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Public defecation imperils health of rural villagers: govt

Public defecation imperils health of rural villagers: govt

The Ministry of Rural Development hopes more toilets in rural areas will cut the accumulation of human waste in fields and public areas

GROWING concern over sanitary conditions in rural areas has led the government to step up efforts to improve good hygiene practices.

Chea Samnang, director of the Rural Healthcare Department at the Ministry of Rural Development, said only 16 percent of rural people have access to toilets, compared with 99 percent in Thailand, 61 percent in Vietnam and 30 percent in Laos.

"You can imagine how many tonnes of faeces are accumulating in public areas," Chea Samnang said, adding that even a small amount of human waste poses grave health risks.

"Just one gram of faecal matter can contain up to 10 million virus cells," Chea Samnang said. "We have to raise awareness of sanitation and good hygiene in rural communities."

Hilda Winarta, project officer for water and environmental sanitation at UNICEF, said rural villagers need better education about the hazards of leaving human waste in public areas.

"Low sanitation and hygiene in Cambodia is a big problem," Winarta said. "Human waste will flow into the water, food and finally into the body."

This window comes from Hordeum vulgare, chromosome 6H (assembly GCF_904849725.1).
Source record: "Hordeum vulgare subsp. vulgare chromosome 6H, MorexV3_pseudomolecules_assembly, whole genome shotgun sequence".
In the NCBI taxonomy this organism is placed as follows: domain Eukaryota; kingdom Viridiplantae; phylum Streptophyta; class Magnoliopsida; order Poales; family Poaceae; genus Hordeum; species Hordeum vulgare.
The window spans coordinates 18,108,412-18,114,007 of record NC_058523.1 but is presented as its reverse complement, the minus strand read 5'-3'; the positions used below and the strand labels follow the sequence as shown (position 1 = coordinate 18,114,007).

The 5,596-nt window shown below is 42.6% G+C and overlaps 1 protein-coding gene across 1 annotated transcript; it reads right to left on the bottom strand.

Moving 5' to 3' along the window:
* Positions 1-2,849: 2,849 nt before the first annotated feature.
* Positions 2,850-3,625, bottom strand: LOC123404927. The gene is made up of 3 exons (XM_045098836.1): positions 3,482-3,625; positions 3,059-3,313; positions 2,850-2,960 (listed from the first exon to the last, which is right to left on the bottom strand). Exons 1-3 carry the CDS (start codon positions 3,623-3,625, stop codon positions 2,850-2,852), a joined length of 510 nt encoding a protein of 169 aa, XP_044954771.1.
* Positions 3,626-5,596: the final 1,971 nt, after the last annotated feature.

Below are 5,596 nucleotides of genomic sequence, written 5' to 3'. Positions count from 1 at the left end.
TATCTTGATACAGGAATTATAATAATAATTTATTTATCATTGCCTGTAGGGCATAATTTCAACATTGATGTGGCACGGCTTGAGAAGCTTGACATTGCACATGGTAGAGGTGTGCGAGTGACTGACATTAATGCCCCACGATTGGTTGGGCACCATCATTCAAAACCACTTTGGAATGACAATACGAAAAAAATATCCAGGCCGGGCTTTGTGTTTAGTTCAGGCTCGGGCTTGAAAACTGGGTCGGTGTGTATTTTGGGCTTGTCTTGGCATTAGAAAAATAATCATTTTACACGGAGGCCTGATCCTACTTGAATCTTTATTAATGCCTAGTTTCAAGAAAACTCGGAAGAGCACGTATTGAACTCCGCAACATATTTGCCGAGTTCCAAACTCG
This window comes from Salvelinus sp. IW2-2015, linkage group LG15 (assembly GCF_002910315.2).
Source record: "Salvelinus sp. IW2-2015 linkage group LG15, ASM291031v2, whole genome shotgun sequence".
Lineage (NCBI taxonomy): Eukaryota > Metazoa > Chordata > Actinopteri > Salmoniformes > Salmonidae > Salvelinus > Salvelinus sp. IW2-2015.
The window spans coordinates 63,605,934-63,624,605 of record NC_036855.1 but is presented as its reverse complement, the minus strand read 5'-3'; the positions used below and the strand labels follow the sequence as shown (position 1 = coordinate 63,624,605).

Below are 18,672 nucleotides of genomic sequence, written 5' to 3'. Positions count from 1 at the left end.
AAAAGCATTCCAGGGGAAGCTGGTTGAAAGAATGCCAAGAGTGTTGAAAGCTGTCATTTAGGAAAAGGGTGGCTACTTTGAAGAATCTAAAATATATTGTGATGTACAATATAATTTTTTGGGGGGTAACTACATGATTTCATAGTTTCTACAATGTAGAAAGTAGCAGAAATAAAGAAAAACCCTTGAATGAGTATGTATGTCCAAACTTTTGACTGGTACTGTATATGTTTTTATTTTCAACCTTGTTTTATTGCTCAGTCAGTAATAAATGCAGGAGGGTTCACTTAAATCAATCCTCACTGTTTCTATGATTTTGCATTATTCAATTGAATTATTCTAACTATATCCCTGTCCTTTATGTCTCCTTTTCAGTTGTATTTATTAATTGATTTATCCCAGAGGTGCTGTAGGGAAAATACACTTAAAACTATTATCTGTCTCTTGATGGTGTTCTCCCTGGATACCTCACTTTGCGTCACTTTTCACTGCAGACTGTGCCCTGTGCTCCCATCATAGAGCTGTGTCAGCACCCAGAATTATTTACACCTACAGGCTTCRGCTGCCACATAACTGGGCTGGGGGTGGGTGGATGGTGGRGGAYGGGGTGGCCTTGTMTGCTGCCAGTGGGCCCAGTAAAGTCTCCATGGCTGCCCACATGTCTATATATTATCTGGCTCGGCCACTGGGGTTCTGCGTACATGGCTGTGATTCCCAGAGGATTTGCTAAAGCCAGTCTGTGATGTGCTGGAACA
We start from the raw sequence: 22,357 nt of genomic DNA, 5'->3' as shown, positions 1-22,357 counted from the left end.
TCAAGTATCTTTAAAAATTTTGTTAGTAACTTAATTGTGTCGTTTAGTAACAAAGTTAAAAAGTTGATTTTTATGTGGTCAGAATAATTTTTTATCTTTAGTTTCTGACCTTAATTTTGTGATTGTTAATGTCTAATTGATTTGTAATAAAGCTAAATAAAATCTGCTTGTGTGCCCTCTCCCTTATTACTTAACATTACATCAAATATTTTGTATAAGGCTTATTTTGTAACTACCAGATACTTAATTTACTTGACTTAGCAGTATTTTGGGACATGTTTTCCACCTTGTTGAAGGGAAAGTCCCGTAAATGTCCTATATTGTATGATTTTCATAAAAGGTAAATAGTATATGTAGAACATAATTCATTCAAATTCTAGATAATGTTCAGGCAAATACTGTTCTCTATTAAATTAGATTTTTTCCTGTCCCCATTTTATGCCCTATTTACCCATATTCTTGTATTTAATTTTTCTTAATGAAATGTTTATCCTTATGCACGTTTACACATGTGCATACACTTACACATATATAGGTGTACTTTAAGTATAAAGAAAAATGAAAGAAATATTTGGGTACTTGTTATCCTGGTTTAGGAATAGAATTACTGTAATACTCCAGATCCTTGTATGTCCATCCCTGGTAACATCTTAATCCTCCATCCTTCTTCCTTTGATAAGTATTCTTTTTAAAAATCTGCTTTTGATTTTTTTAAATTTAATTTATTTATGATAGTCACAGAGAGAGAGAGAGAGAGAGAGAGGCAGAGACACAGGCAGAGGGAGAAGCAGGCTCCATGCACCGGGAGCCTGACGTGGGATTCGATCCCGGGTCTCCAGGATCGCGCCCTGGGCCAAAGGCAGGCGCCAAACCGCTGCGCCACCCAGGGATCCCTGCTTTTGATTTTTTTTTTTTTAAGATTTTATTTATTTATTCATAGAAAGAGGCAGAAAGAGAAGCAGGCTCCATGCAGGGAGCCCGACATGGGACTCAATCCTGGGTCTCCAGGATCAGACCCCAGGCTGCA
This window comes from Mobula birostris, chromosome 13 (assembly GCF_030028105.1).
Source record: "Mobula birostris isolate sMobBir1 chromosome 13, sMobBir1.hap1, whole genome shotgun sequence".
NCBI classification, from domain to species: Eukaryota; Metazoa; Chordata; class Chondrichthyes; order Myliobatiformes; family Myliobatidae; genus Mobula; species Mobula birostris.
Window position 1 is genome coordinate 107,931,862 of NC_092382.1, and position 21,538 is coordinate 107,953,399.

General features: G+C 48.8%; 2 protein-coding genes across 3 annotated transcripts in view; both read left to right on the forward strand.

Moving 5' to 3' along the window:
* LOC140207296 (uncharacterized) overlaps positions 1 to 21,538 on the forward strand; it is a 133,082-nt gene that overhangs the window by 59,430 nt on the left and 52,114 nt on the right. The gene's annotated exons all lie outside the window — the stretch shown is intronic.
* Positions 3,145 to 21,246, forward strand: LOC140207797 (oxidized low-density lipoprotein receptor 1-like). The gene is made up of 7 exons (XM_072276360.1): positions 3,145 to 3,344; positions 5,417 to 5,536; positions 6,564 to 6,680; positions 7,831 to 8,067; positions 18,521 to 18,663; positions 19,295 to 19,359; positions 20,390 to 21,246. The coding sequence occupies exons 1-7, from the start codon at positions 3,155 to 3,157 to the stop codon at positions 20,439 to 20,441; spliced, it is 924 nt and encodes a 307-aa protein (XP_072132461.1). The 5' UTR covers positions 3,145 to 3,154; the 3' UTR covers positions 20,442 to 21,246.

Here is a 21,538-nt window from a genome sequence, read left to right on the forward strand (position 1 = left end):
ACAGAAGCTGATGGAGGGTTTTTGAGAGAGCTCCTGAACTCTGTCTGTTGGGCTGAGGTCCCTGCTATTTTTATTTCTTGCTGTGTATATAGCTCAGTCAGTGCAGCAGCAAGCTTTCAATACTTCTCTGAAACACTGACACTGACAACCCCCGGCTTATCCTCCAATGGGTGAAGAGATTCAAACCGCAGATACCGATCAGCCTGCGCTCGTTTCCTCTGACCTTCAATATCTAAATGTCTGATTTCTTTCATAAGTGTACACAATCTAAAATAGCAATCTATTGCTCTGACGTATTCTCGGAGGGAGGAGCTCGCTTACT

Chea Samnang said a 2007  report by the ministry showed that only 3,500 toilets were built per year in rural areas, but that nearly 58,000 are needed to keep pace with increases in population.

 The ministry set a target of 30 percent access to toilets and as much as 50 percent access to safe water by the year 2015. "It is clear that our  efforts must  improve," Chea Samnang said.

Winarta said simple toilets can cost as little as US$10, but that changing the habits of villagers has proven difficult.

"It is hard to convince people to believe us. They think toilets will cost hundred of dollars."   

She said the ministry, with  UNICEF and other partners, have visited communities in 12 provinces and have implemented new sanitation projects in 400 villages since 2006.

A World Health Organisation report from 2007 said 10,600 people died that year from diarrhoea caused by poor sanitation, inadequate fresh water supplies and poor personal hygiene.